Harriet the Spy at 50

I never read Harriet the Spy growing up.

I’m not sure exactly how that happened, although I have some theories. The books I remember reading for fun in the years leading up to adolescence tend to feature boys as protagonists: The Hardy Boys, of course, along with John D. Fitzgerald’s The Great Brain series, Keith Robertson’s Henry Reed quartet, and the Danny Dunn novels of Raymond Abrashkin and Jay Williams. Apart from Beverly Cleary’s Ramona and Beezus stories, I can’t remember any “girl-centric” pleasure reading from that period; the one Judy Blume book we were assigned in elementary school was Iggie’s House. A book about an 11-year-old girl filling her diary with uncensored observations of her classmates and neighbors wouldn’t have been on my radar.

My loss, as it turns out.

Harriet the Spy was the first novel by Louise Fitzhugh, originally published in 1964. Delacorte Press has just released a 50th anniversary edition that features short tribute essays by several authors, including Judy Blume, Lois Lowry, and Gregory Maguire. When it arrived in a batch of other new books, I decided to check out the opening pages on my subway ride home. That opening scene, where Harriet’s nanny, Ole Golly, takes her and her best friend Sport out to visit her mother in Far Rockaway, and then Mrs. Golly breaks down when it’s time for them all to go home? I was not expecting the novel to get that dark, that fast… and that, as though of you who actually read the novel when you were kids know, is only the beginning.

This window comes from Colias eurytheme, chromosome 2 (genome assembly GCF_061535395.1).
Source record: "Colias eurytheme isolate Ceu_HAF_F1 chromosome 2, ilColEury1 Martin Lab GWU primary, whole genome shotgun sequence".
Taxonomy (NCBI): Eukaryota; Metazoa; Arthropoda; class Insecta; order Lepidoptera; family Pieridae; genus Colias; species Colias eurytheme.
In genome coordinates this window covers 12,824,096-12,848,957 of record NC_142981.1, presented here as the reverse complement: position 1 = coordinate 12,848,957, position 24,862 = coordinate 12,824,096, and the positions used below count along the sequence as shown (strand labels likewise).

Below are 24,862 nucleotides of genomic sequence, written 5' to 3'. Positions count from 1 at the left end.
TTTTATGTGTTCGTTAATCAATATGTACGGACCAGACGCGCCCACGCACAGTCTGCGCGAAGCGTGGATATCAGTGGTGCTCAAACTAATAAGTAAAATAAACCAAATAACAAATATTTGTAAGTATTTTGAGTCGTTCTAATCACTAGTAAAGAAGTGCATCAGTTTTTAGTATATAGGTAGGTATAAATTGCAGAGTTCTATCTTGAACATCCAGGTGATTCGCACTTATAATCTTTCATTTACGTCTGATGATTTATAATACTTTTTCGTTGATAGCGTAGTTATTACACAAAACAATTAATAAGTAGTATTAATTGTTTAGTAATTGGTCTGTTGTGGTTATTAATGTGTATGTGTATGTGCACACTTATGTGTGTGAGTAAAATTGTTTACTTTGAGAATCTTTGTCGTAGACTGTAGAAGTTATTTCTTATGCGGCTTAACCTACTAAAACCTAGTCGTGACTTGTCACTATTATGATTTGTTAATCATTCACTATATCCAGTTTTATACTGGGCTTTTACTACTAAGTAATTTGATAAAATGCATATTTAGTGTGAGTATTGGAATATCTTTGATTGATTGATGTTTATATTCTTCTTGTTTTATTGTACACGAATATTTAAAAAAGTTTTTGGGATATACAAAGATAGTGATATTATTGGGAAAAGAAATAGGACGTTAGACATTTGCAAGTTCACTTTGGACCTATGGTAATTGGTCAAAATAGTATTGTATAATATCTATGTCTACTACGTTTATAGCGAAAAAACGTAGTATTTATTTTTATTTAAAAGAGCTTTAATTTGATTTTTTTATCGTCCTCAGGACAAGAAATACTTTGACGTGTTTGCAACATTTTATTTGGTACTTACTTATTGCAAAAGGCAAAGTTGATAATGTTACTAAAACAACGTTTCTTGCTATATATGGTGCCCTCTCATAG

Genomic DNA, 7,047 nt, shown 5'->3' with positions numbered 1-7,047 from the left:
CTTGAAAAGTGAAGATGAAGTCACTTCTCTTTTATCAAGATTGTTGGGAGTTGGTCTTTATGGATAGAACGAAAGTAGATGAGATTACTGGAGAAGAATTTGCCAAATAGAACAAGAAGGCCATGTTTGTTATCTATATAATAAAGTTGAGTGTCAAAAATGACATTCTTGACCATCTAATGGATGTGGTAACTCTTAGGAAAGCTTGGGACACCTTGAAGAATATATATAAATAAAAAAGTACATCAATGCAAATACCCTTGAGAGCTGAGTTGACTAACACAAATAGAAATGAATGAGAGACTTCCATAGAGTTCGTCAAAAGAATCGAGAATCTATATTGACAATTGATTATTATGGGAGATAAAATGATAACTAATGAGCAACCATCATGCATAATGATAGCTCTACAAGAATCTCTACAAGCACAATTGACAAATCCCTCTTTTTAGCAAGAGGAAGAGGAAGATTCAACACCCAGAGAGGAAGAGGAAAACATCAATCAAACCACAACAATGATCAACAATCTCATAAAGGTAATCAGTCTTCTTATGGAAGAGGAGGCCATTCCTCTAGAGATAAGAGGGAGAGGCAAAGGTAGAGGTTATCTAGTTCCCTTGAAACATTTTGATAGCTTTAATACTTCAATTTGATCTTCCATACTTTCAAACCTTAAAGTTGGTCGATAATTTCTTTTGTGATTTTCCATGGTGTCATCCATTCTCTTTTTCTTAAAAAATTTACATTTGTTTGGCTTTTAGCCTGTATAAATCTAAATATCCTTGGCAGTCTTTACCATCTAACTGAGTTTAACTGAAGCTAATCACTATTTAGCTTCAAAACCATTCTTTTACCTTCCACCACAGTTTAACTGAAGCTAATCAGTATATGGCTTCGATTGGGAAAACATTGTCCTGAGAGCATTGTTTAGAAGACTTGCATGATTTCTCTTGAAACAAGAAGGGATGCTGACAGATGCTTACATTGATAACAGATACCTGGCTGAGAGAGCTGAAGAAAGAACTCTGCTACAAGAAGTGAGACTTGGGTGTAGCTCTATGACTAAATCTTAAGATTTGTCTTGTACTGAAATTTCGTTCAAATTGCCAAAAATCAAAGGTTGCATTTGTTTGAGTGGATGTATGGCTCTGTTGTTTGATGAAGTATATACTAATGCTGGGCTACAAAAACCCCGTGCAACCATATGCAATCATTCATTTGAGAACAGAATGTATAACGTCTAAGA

Reading Harriet the Spy for the first time as an adult, what struck me about the novel was Fitzhugh’s portrayal of a young child trying to work out a profound emotional pain that she can’t fully understand: “A FUNNY LITTLE HOLE IN ME THAT WASN’T THERE BEFORE, LIKE A SPLINTER IN YOUR FINGER, BUT THIS IS SOMEWHERE ABOVE MY STOMACH.” Harriet’s outbursts at her parents and the cook, her vindictive lashing out at her classmates, the rage in her notebook entries—she’s clearly acting out her frustration at Ole Golly’s departure, and the most effective aspect of Fitzhugh’s telling is that she doesn’t explain or editorialize it. Presenting Harriet’s behavior without commentary makes it more unsettling; in hindsight, it’s easy to see why the novel has disturbed so many adults over the last half-century, and why they’ve tried to keep it from young readers.

I’m hardly breaking new ground by pointing out Harriet is no role model for young readers, at least not in the sense that some stewards of children’s literature would want her to be. Instead of being a figure kids can try to live up to, she’s one with whom they can identify. Considering what my life was like when I was eight, nine, ten, as my parents were separating and divorcing, I sort of wish I had discovered Harriet the Spy then. I suspect that, even with its dark undercurrents, or maybe because of them, it would have been no small comfort.

I also suspect that having Harriet the Spy under my belt would have made a huge difference when it came time to read The Catcher in the Rye in ninth grade. I don’t want to get too far into this line of thought without having reread Salinger, but Holden Caulfield didn’t stick with me for very long… and, right now at least, Harriet feels like a more emotionally authentic character, who finds a more honest way of dealing with the hypocrisy of the world. And when Ole Golly advises Harriet, in her last letter, “You’re eleven years old which is old enough to get busy at growing up to be the person you want to be,” you have a real sense that she’ll be able to do it.

(Yes, I saw there were sequels, and I’ve been told they get even bleaker. But no spoilers, please; I’ll find my own way to those stories eventually!)

(NOTE: This post originally appeared on Beacon.)

20 March 2014 | read this |